Postneurosurgery Coagulase-negative staphylococci, Staphylococcus aureus (methicillin-susceptible, methicillin-resistant), aerobic gram-negative bacilli (including Pseudomonas aeruginosa ), Propionibacterium acnes Vancomycin plus ceftazidime or vancomycin plus cefepime or vancomycin plus meropenem c
Cochlear implants S. pneumoniae Vancomycin plus third-generation cephalosporin b

HIV, Human immunodeficiency virus.

a Cefepine may be substituted when cefotaxime is unavailable.

b Cefotaxime or ceftriaxone.

c The choice of anti-gram-negative bacillary agent should be based on the institution’s susceptibility patterns.

eTABLE 67.2

Antimicrobial Therapy for Specific Meningeal Pathogens

Pathogen Therapy
Streptococcus agalactiae Penicillin G ± gentamicin or ampicillin ± gentamicin
Haemophilus influenzae , β-lactamase-negative Ampicillin
H. influenzae , β-lactamase-positive Third-generation cephalosporin a
Streptococcus pneumoniae , penicillin-susceptible Penicillin G or ampicillin b
S. pneumoniae , penicillin-resistant, cephalosporin-susceptible Third-generation cephalosporin a
S. pneumoniae , drug-resistant (multiply resistant) Vancomycin plus third-generation cephalosporin a ± rifampin
Neisseria meningitidis Third-generation cephalosporin a
N. meningitidis , penicillin-susceptible Penicillin G or ampicillin b
Escherichia coli , other aerobic enteric gram-negative bacilli (not including Pseudomonas aeruginosa ) Cefotaxime or ceftriaxone (if >1 mo old) plus aminoglycoside c
E. coli may produce extended-spectrum β-lactamases that require use of carbapenems (i.e., meropenem)
Pseudomonas aeruginosa Meropenem plus aminoglycoside or cefepime plus aminoglycoside or ceftazidime plus aminoglycoside d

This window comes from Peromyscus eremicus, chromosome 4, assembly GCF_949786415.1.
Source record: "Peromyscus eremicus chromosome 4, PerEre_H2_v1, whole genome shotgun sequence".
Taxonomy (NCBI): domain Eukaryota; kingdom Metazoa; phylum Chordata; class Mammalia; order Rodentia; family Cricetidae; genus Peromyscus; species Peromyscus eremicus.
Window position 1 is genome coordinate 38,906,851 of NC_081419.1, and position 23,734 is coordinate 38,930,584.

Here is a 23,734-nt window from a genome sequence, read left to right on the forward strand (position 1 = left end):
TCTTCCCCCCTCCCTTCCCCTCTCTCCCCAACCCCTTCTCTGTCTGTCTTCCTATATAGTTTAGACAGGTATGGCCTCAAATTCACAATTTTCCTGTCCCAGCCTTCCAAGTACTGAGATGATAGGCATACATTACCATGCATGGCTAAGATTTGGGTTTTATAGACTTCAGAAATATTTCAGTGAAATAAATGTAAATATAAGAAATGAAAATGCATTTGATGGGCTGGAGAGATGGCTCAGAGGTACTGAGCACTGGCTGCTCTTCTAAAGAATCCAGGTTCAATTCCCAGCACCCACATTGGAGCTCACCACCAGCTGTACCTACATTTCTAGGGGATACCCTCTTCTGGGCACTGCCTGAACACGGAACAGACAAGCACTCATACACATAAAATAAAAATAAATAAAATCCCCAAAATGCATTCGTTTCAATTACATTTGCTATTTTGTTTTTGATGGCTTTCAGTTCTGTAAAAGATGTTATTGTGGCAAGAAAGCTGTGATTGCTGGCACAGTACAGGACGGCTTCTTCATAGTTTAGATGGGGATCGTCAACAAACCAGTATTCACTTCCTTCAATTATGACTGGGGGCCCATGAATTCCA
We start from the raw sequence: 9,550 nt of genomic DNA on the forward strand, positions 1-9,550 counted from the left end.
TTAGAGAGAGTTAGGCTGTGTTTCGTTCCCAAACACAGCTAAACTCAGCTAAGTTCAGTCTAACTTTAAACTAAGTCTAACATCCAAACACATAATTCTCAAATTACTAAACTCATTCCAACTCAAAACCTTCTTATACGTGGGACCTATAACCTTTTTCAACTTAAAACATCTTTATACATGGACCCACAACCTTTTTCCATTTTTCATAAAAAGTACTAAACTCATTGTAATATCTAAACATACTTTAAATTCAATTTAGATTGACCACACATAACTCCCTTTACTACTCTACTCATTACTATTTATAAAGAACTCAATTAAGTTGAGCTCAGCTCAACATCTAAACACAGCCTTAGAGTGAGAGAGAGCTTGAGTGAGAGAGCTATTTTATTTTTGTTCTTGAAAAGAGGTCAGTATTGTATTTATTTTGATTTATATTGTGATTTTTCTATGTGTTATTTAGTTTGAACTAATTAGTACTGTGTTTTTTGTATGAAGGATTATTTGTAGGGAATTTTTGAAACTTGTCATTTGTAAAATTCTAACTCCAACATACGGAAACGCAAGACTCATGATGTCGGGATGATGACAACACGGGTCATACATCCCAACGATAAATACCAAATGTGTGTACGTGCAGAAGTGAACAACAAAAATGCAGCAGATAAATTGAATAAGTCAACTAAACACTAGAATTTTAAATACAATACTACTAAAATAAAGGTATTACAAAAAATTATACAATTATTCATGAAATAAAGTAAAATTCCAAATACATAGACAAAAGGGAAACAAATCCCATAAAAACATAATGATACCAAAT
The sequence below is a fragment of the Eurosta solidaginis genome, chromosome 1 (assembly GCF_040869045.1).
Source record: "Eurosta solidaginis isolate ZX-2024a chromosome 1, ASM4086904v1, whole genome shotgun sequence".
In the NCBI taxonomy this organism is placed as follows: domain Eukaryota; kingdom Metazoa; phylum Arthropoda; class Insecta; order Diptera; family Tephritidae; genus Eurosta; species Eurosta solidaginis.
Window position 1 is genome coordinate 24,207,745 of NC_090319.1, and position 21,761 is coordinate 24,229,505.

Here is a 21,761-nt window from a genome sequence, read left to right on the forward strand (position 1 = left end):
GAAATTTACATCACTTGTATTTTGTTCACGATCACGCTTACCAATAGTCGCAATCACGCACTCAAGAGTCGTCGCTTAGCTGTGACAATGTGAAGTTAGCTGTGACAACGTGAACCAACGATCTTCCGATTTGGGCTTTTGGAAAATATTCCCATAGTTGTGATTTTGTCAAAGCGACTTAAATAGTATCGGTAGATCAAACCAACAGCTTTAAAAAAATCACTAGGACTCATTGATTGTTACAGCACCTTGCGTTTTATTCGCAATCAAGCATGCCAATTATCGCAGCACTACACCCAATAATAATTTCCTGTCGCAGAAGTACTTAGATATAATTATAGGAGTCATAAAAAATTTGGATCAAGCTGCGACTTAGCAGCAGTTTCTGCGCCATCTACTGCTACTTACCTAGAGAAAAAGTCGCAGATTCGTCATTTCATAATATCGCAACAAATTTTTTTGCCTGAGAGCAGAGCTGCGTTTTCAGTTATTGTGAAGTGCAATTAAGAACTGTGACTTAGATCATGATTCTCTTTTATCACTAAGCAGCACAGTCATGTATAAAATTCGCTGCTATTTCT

Coagulase-negative staphylococci, methicillin-resistant Staphylococcus aureus Vancomycin ± rifampin
Methicillin-susceptible S. aureus Nafcillin

a Cefotaxime or ceftriaxone.

b Some clinicians prefer ampicillin because of less frequent dosing.

c The choice of aminoglycoside will depend on the institution’s susceptibility patterns.

d The choice of antipseudomonal regimen is influenced by the institution’s susceptibility patterns.

eTABLE 67.3

Dosages for Antimicrobial Agents for Bacterial Meningitis

From Bradley JS, Nelson JD. 2017 Nelson’s Pocket Book of Pediatric Antimicrobial Therapy. 23rd ed. Elk Grove Village, IL: American Academy of Pediatrics; 2017.

Antibiotic (Total Daily Dose) Neonates 0–7 d, >2000 g a Neonates >7 d, >2000 g Infants and Children Maximum Daily Adult Dose
Ampicillin (mg/kg/day) 300 300 300–400 12 g
Cefepime (mg/kg/day) 100 100 150 6 g
Cefotaxime (mg/kg/day) 150 200 200–300 12 g
Ceftriaxone (mg/kg/day) 100 4 g
Gentamicin (mg/kg/day) 5 7.5 7.5 5 mg/kg
Meropenem (mg/kg/day) 120 120 120 6 g
Penicillin G (U/kg/day) 300,000 400,000 250,000–400,000 24 million U
Rifampin (mg/kg/day) 10–20 10–20 600 mg
Vancomycin (mg/kg/day) 30 45 60 45 mg/kg

a Dosages of agents for neonates <2000 g can be obtained from Lexi-Comp, Inc.

In neonates, empiric therapy using a combination of ampicillin with either gentamicin or cefotaxime has been a longstanding recommendation. Currently, cefepime is often substituted for cefotaxime owing to a manufacturing-related shortage of the latter. Some have recently proposed that a third- or fourth-generation cephalosporin alone, without ampicillin, may be sufficient in this age group given the rarity of meningitis due to L. monocytogenes and enterococcal species in recent case series. , If more frequent expression of extended-spectrum β-lactamases emerges among E. coli and other gram-negative enteric bacteria at the population level over time, this may require consideration of inclusion of alternative agents such as carbapenems in empiric regimens for neonatal meningitis.